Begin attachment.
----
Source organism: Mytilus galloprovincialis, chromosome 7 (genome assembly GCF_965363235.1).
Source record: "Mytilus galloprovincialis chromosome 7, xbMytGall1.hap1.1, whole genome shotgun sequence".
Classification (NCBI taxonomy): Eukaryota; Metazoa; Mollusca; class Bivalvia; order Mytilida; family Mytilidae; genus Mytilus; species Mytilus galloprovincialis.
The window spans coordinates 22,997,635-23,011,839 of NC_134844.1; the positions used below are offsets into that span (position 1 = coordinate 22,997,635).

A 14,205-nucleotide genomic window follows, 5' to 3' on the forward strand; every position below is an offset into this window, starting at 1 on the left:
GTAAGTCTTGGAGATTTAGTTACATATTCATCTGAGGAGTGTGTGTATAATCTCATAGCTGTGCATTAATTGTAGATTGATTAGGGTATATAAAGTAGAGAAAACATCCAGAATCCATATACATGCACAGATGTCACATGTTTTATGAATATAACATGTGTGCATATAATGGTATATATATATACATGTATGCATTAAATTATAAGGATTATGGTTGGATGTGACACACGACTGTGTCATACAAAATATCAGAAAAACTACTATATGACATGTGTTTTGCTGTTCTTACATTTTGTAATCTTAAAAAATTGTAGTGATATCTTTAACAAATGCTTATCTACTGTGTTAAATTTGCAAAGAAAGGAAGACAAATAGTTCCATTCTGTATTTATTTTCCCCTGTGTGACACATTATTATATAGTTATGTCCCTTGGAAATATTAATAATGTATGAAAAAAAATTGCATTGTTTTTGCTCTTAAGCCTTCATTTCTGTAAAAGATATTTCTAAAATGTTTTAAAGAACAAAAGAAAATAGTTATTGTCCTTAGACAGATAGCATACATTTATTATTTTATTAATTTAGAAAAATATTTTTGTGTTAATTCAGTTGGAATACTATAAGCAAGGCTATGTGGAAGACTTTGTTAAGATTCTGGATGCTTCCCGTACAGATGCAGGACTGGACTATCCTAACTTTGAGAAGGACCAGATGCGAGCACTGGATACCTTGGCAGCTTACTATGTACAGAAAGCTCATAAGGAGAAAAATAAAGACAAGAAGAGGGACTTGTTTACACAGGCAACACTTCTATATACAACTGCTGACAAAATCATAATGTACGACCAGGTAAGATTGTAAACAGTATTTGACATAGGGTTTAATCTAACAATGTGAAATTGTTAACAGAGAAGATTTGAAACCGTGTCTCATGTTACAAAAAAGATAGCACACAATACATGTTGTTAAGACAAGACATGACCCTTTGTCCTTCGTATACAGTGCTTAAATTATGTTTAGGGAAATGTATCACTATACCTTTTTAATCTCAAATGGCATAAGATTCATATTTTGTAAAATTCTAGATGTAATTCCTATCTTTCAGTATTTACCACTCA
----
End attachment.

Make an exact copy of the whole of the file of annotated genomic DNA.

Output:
Source organism: Mytilus galloprovincialis, chromosome 7 (genome assembly GCF_965363235.1).
Source record: "Mytilus galloprovincialis chromosome 7, xbMytGall1.hap1.1, whole genome shotgun sequence".
Classification (NCBI taxonomy): Eukaryota; Metazoa; Mollusca; class Bivalvia; order Mytilida; family Mytilidae; genus Mytilus; species Mytilus galloprovincialis.
The window spans coordinates 22,997,635-23,011,839 of NC_134844.1; the positions used below are offsets into that span (position 1 = coordinate 22,997,635).

A 14,205-nucleotide genomic window follows, 5' to 3' on the forward strand; every position below is an offset into this window, starting at 1 on the left:
GTAAGTCTTGGAGATTTAGTTACATATTCATCTGAGGAGTGTGTGTATAATCTCATAGCTGTGCATTAATTGTAGATTGATTAGGGTATATAAAGTAGAGAAAACATCCAGAATCCATATACATGCACAGATGTCACATGTTTTATGAATATAACATGTGTGCATATAATGGTATATATATATACATGTATGCATTAAATTATAAGGATTATGGTTGGATGTGACACACGACTGTGTCATACAAAATATCAGAAAAACTACTATATGACATGTGTTTTGCTGTTCTTACATTTTGTAATCTTAAAAAATTGTAGTGATATCTTTAACAAATGCTTATCTACTGTGTTAAATTTGCAAAGAAAGGAAGACAAATAGTTCCATTCTGTATTTATTTTCCCCTGTGTGACACATTATTATATAGTTATGTCCCTTGGAAATATTAATAATGTATGAAAAAAAATTGCATTGTTTTTGCTCTTAAGCCTTCATTTCTGTAAAAGATATTTCTAAAATGTTTTAAAGAACAAAAGAAAATAGTTATTGTCCTTAGACAGATAGCATACATTTATTATTTTATTAATTTAGAAAAATATTTTTGTGTTAATTCAGTTGGAATACTATAAGCAAGGCTATGTGGAAGACTTTGTTAAGATTCTGGATGCTTCCCGTACAGATGCAGGACTGGACTATCCTAACTTTGAGAAGGACCAGATGCGAGCACTGGATACCTTGGCAGCTTACTATGTACAGAAAGCTCATAAGGAGAAAAATAAAGACAAGAAGAGGGACTTGTTTACACAGGCAACACTTCTATATACAACTGCTGACAAAATCATAATGTACGACCAGGTAAGATTGTAAACAGTATTTGACATAGGGTTTAATCTAACAATGTGAAATTGTTAACAGAGAAGATTTGAAACCGTGTCTCATGTTACAAAAAAGATAGCACACAATACATGTTGTTAAGACAAGACATGACCCTTTGTCCTTCGTATACAGTGCTTAAATTATGTTTAGGGAAATGTATCACTATACCTTTTTAATCTCAAATGGCATAAGATTCATATTTTGTAAAATTCTAGATGTAATTCCTATCTTTCAGTATTTACCACTCA